Event Horizon Telescope captures image of a black hole's plasma jets

Polycount

Posts: 2,395   +541
Staff member

Although capturing that image took massive amounts of data (it ate up 350TB of storage per day for a full week), the results were incredible. Now, the EHT is proving to be a worthy investment once again: scientists have managed to capture additional images of a black hole.

This time, though, we're getting a look at what shoots out of black holes: incredibly powerful jets of plasma. The jets seen above were captured using infrared imaging tech, and the phenomena is caused by a supermassive black hole "winding up" magnetic fields as they spin and absorb matter.

This spinning builds up a tremendous amount of energy, and some of the material sucked in by a black hole will inevitably be cast out as a result, leading to these jet formations. The brightest portion of the jet is located within the black hole, whereas the faded "tail" is aiming outward.

The supermassive black hole captured in the latest images (also known as a quasar) is located in a galaxy 5 billion light-years away. According to The Guardian, the quasar resides in the galaxy's Virgo constellation, and is shooting out two distinct jets of plasma, one of which aims toward the Earth (which has made it easier to observe) at an offset angle.

According to researchers, the jet is traveling at roughly 0.995 times the speed of light. However, a "projection effect" makes it appear to be moving even faster -- about 15 to 20 times faster than the speed of light. Scientists are still examining their images, and hope to use their findings to learn more about what black holes are composed of and how they grow.

It will probably be a while before they get any definitive answers, but images like this certainly move the scientific community in the right direction.

Permalink to story.

 

Evgen

Posts: 6   +6
"about 15 to 20 times faster than the speed of light" - what? Nobody can move faster than light.
 
How much blur from noise, movement of radio dishes, variation due to earth's atmosphere and space in general? It's radio not optical but they are using many dishes and then a lot of post-processing to get these results.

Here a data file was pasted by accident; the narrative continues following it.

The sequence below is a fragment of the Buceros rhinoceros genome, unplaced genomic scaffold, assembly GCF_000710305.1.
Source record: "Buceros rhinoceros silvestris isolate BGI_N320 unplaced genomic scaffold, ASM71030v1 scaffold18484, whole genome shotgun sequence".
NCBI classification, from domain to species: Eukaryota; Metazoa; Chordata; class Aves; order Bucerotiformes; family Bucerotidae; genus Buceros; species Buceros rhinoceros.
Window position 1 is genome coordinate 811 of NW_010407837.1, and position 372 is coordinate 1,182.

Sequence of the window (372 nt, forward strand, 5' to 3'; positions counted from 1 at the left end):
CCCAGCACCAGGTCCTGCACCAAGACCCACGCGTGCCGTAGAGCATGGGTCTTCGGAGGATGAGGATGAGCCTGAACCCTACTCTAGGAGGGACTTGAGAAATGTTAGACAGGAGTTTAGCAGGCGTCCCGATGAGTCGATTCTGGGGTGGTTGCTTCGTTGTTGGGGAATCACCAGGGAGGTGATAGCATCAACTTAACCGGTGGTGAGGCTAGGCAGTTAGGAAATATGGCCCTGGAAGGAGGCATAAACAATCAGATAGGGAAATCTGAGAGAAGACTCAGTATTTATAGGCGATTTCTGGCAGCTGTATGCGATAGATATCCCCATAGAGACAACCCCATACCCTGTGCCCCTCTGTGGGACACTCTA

"The Event Horizon Telescope is a large telescope array consisting of a global network of radio telescopes. The EHT project combines data from several very-long-baseline interferometry stations around Earth with angular resolution sufficient to observe objects the size of a supermassive black hole's event horizon." Wikipedia https://en.wikipedia.org/wiki/Event_Horizon_Telescope
 

Mr Majestyk

Posts: 358   +290
"about 15 to 20 times faster than the speed of light" - what? Nobody can move faster than light.
0.995x the speed of light, projection effects make it appear 20x faster but of course the jets real speed is below the speed of light
 

FF222

Posts: 214   +159
1. Spill some red ink on a black paper!
2. Smear it!
3. Report it as a science breakthrough on black holes!
4. Profit (ie. get millions in funding)!

Nobody will be ever able to prove you've faked it and that you data contained more noise and more presumptions than actual measurements, because all you presented was a smear of.... something.
 

PEnnn

Posts: 378   +311
"about 15 to 20 times faster than the speed of light" - what? Nobody can move faster than light.
Of course some things can fly faster than the speed of light.....Captain Picard flew a few of them....;)
 

Uncle Al

Posts: 6,926   +5,214
"about 15 to 20 times faster than the speed of light" - what? Nobody can move faster than light.
Actually, if you recall awhile back, scientists were able to create several generations of "faster than the speed of light" light. Granted it was done in a lab and for only short periods of time but they did in fact do it. The whole purpose of their work was to create faster and faster fiber connections .....
 

quadibloc

Posts: 158   +94
"The quasar resides in the galaxy's Virgo constellation"? That hardly makes sense, since the photos don't resolve the individual stars in the galaxy, and so how would we know if there was, from some vantage point within that galaxy, a constellation that resembled Virgo in our skies.
That the galaxy could be located in the Virgo constellation in our skies, on the other hand, is eminently possible, and no doubt is what was meant, despite the garble in The Guardian.
It's sad to see this kind of severe error in a responsible and intelligently edited newspaper (yes, I know that it has a political view which may be controversial) unlike where one might expect it, I.e., the Express, which has asteroids about to destroy the earth coming in every two weeks or so.
 

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